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basketball players playing soccer

Rain, Marcin Gortat Can’t Stop Steve Nash in Chinatown Classic

The name of the game was charity at the Steve Nash Foundation's fourth annual "Showdown in Chinatown" soccer game last night, where the real winners were, you know, the kids. Well, the kids and Nash's Blue team, which laid a rather uncharitable beating on a White team led by retired American soccer star Claudio Reyna.

The unlucky White goaltender was Nash's six-eleven Phoenix Suns teammate Marcin Gortat, who got rocked nonstop in a 16–10 mismatch that made an NBA All-Star game look like a defensive showcase. Worse, he was brought to the ground by a point blank shot on goal from Nash that appeared to catch the big fella where he fortunately seemed to have been wearing a cup. "Yeah, I felt bad about that one," Nash admitted after the game. "I said sorry."

Before the contest, Nash predicted the two squads would combine for eleven goals. He was right. But that was just the first half. The Blue team's winning effort was spearheaded by Jersey-born star Giueseppi Rossi (who plays for Villareal in the Spanish league and, controversially, for the Italian — not American — national team), who unofficially notched six goals. Nash felt no sympathy over the lopsided win. "Not at all," he said. "[The other team] had [Patrick] Vieira, who's won the World Cup [for France], [retired French star Youri] Djorkaef, the World Cup, Reyna, Demba Ba who just signed with Newcastle for $15 million, and Marcin, the seven footer, in goal." In addition to Rossi, Nash's victorious eight-man squad included his father, John, and NBA guards Leandro Barbosa of the Toronto Raptors (a native Brazilian) and Raja Bell of the Utah Jazz.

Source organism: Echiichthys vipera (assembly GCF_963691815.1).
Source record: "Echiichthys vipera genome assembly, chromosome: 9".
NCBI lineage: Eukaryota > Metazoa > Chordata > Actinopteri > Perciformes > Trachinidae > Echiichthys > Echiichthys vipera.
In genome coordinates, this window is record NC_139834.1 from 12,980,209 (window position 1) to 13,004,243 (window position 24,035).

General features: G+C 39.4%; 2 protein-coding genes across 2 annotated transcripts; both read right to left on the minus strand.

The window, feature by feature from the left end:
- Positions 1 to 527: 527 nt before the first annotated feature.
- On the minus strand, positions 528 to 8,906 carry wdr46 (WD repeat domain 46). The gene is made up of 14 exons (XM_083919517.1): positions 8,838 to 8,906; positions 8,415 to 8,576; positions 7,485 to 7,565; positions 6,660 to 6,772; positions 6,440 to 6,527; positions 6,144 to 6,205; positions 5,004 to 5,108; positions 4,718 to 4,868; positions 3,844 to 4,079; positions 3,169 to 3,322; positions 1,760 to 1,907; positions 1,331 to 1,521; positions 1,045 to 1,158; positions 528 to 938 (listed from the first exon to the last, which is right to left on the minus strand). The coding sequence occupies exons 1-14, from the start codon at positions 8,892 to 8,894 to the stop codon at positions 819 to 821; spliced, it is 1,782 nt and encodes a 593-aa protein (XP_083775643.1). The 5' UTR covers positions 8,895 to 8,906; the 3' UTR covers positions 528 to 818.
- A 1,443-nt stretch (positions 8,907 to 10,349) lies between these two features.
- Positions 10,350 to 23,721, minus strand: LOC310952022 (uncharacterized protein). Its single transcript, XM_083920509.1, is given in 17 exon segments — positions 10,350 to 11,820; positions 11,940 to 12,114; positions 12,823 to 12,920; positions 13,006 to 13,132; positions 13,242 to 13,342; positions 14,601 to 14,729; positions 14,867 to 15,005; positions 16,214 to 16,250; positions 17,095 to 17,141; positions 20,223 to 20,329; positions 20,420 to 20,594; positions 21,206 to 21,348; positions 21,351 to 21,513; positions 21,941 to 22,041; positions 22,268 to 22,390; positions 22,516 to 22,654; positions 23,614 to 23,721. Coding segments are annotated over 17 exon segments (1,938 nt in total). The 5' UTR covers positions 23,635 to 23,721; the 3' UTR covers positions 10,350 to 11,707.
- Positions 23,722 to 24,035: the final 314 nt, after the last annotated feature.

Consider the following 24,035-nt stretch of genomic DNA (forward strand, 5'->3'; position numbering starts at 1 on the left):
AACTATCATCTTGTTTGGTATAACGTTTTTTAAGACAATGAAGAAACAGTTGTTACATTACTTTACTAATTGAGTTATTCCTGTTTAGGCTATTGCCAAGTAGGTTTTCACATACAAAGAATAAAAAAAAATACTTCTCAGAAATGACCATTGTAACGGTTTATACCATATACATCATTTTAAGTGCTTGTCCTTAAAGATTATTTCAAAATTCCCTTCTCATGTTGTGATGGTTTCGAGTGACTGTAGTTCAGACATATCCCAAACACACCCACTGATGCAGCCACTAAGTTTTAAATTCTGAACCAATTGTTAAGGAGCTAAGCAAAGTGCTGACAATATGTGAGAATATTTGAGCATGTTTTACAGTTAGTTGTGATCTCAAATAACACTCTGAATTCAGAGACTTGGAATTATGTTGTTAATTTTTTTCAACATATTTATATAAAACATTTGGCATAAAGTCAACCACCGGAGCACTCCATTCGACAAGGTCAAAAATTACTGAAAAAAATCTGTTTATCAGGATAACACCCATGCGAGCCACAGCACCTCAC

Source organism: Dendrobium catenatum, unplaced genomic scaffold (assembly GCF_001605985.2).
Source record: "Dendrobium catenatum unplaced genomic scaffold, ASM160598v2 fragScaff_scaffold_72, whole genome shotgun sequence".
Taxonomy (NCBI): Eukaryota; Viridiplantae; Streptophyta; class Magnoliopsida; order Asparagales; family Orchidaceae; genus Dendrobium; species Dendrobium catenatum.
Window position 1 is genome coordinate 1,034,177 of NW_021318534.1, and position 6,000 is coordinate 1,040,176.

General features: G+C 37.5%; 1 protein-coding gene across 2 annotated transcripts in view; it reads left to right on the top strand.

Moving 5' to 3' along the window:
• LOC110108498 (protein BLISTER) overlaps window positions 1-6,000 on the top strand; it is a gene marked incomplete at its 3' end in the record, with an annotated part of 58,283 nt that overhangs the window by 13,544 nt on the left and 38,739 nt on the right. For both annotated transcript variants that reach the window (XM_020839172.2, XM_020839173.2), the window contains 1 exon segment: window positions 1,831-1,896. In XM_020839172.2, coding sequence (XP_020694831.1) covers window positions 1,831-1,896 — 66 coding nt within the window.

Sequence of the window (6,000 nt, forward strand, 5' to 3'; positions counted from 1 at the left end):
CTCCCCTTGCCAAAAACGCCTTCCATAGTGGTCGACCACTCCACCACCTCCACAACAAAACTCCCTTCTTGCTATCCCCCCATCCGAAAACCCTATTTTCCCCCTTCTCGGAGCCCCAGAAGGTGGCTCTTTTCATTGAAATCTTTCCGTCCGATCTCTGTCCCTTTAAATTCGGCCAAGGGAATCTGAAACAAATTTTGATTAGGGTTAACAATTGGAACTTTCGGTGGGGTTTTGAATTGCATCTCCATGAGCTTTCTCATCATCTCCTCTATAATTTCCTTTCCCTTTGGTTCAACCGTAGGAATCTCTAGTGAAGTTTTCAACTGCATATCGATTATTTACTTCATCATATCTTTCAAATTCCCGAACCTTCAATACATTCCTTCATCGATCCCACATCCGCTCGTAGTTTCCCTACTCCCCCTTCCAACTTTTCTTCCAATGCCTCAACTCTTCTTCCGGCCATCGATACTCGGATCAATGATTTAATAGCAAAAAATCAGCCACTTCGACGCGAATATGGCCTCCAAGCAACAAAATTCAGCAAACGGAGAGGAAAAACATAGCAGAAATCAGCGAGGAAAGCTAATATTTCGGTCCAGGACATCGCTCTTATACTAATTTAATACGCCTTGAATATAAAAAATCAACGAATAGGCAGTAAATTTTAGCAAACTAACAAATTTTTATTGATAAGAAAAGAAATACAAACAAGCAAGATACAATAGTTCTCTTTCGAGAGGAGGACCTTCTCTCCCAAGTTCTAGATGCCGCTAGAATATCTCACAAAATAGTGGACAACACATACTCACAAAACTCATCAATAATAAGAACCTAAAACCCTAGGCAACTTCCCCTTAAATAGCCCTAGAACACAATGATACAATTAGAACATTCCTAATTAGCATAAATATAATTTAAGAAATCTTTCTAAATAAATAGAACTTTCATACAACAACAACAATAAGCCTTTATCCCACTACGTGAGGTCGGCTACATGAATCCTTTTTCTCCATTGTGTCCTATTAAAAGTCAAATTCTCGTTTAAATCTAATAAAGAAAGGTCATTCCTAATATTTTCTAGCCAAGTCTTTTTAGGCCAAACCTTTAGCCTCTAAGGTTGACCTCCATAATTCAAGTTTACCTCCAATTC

The second half and a sudden rainstorm started almost simultaneously, causing some in the crowd of 300-plus to scatter. Thirty-eight-year-old Suns forward Grant Hill didn't seem to mind, throwing himself into a row of seats going after a loose ball. Hill and Nash were both especially gung ho, seeming unconcerned about the possibility of injury. "Of course you don't want to get hurt, but sometimes if you play hard and you're more competitive, it's safer. If one guy is going semi-hard and another guy's not ..." Nash said afterward.

Speaking of his future, two-time league MVP Nash says he hasn't given any thought to rumors the Suns might trade him before tonight's NBA draft. "I'm at a stage in my career where I'm pretty secure with what I do," admits Nash. "I don't follow basketball in the off-season so I'm the last to know about the rumors. My agent is great [at keeping calm about rumors]. He knows I don't give a shit."

San Antonio's Tony Parker, another point guard whose name keeps popping up in trade rumors, was a little less serene than Nash. The French native played cautiously despite a clear possession of soccer skill. Asked about the draft, he simply replied, "Of course I'll be paying attention."

Not present: NBA Finals MVP Dirk Nowitzki, who played with Nash in Dallas. "He's an amazing tennis player, but he's not a good soccer player," Nash said of Nowitzki. Also missing was former Nash teammate and current Knick Amar'e Stoudemire. Ever generous, Nash excused the big men for their absence on physiological grounds: "Soccer is played on the ground ... It's a longer way from their eyes to their feet."

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Photo: Melissa Hom